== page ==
Racial discrimination during one’s youth can predict long-term negative mental health consequences in Black men, one University of Michigan researcher found. However, these consequences later in life differ between males and females.
Eva Feldman has been at the forefront of the University of Michigan’s stem cell research for decades. Since receiving her M.D. and Ph.D. degrees from the University and, later, becoming director of research for the University Amyotrophic Lateral Sclerosis Clinic and director of the A. Alfred Taubman Medical Research Institute, Feldman has conducted her research with one thing in mind: finding a cure for ALS.
This year’s University of Michigan commencement ceremony was initially met with some dissatisfaction from the Class of 2017 as the celebrations included a series of musical performances, a multimedia presentation and alumni awards to pay special tribute to the University’s bicentennial, rather than a featured speaker.
It was a dismal, Michigan morning — cloudy, with raindrops that didn’t warrant the use of an umbrella but were heavy enough for me to put up my sweatshirt hood — and it was my first semester at the University of Michigan when I went to the Bentley Historical Library on North Campus for the first time. I had been forced into familiarity with the buses going to the University’s separate campus — I had an 8:30 a.m. class on North four days a week and knew how to navigate the often daunting system. I arrived at the library after a quick trip on one such bus.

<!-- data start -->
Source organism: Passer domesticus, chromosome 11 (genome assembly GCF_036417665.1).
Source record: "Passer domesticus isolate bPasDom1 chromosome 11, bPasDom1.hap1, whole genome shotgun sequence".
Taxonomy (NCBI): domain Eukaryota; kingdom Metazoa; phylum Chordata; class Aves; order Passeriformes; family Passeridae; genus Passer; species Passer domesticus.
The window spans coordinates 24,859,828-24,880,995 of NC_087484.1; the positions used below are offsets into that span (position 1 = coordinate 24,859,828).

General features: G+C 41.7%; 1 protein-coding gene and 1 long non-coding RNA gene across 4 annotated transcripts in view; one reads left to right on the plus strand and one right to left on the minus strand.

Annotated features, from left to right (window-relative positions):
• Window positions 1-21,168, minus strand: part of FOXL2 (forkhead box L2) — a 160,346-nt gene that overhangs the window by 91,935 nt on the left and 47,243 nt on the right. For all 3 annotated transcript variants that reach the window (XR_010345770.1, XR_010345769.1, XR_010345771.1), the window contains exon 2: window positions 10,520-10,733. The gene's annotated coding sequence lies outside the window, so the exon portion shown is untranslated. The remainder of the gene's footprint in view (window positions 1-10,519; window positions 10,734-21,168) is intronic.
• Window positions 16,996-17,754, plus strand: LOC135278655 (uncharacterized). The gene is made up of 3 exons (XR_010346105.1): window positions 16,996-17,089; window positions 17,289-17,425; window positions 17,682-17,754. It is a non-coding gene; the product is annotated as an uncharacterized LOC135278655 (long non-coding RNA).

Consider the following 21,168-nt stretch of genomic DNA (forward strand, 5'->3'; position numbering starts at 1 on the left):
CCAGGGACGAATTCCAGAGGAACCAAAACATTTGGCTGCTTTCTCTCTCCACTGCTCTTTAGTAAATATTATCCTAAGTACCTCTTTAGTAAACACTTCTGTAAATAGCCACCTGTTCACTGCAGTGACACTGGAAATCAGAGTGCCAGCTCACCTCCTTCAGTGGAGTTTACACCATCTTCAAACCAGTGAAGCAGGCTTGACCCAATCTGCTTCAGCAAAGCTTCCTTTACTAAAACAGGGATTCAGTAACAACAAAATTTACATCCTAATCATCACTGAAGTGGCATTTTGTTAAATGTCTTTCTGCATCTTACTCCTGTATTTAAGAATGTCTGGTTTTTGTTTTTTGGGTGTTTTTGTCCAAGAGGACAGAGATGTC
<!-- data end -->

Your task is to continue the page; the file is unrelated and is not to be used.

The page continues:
The engineering and medical fields came together when five University of Michigan undergraduates teamed up to contribute to modern medicine with a device that can give the same data as a $30,000 machine in one-fifth of the time.
Sanguis Diagnostics, also called Team 805, is a group of students who have developed the product HeRM — hemoretractometer — a device that can measure a patient’s pre-treatment hemostasis, or natural blood-clotting abilities.
Covering issues such as higher education and influencing change through academia, University of Michigan President Mark Schlissel highlighted on Thursday what he considers the importance of being a research institution socially, economically and internationally.
Twelve decades of student reporting, 316 volumes of breaking coverage and 200,000 pages of University of Michigan news were revealed Thursday night as the Bentley Historical Library unveiled 125 years’ worth of digitized archives of The Michigan Daily.
The Daily has been a facet on campus since 1890 and has covered both national and local issues such as politics, social movements, higher education and changing demographics of the University.
The Latinx Social Work Coalition has sent a letter and SCOPE, Student Community of Progressive Empowerment — a student-led organization aiming to protect undocumented and ”DACAmented” students at the University — has released a statement in regards to the presence of Customs and Border Protection agents at Tuesday’s Spring Career Expo.